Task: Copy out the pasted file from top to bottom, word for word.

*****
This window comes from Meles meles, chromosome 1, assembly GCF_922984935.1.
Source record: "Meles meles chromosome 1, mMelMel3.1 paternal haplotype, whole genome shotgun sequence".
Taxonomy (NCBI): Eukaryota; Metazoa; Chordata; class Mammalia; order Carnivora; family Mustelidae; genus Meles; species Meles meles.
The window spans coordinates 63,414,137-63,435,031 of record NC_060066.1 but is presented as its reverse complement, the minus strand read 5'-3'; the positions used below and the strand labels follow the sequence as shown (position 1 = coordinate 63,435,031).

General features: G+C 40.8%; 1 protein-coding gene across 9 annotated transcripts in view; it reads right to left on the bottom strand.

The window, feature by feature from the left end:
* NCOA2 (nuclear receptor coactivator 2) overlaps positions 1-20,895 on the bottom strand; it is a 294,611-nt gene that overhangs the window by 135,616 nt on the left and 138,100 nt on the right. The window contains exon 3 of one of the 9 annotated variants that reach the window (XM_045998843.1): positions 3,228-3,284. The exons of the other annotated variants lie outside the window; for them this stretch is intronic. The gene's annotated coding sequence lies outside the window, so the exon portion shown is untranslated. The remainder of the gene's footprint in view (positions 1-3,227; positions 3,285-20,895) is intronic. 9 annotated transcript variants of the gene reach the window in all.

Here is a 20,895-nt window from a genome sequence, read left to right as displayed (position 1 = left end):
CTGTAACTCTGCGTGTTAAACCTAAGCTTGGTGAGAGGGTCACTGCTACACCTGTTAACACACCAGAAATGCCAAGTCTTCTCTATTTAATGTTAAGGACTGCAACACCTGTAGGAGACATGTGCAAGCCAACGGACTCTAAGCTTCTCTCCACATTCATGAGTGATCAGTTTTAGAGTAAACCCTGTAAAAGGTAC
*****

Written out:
This window comes from Meles meles, chromosome 1, assembly GCF_922984935.1.
Source record: "Meles meles chromosome 1, mMelMel3.1 paternal haplotype, whole genome shotgun sequence".
Taxonomy (NCBI): Eukaryota; Metazoa; Chordata; class Mammalia; order Carnivora; family Mustelidae; genus Meles; species Meles meles.
The window spans coordinates 63,414,137-63,435,031 of record NC_060066.1 but is presented as its reverse complement, the minus strand read 5'-3'; the positions used below and the strand labels follow the sequence as shown (position 1 = coordinate 63,435,031).

General features: G+C 40.8%; 1 protein-coding gene across 9 annotated transcripts in view; it reads right to left on the bottom strand.

The window, feature by feature from the left end:
* NCOA2 (nuclear receptor coactivator 2) overlaps positions 1-20,895 on the bottom strand; it is a 294,611-nt gene that overhangs the window by 135,616 nt on the left and 138,100 nt on the right. The window contains exon 3 of one of the 9 annotated variants that reach the window (XM_045998843.1): positions 3,228-3,284. The exons of the other annotated variants lie outside the window; for them this stretch is intronic. The gene's annotated coding sequence lies outside the window, so the exon portion shown is untranslated. The remainder of the gene's footprint in view (positions 1-3,227; positions 3,285-20,895) is intronic. 9 annotated transcript variants of the gene reach the window in all.

Here is a 20,895-nt window from a genome sequence, read left to right as displayed (position 1 = left end):
CTGTAACTCTGCGTGTTAAACCTAAGCTTGGTGAGAGGGTCACTGCTACACCTGTTAACACACCAGAAATGCCAAGTCTTCTCTATTTAATGTTAAGGACTGCAACACCTGTAGGAGACATGTGCAAGCCAACGGACTCTAAGCTTCTCTCCACATTCATGAGTGATCAGTTTTAGAGTAAACCCTGTAAAAGGTAC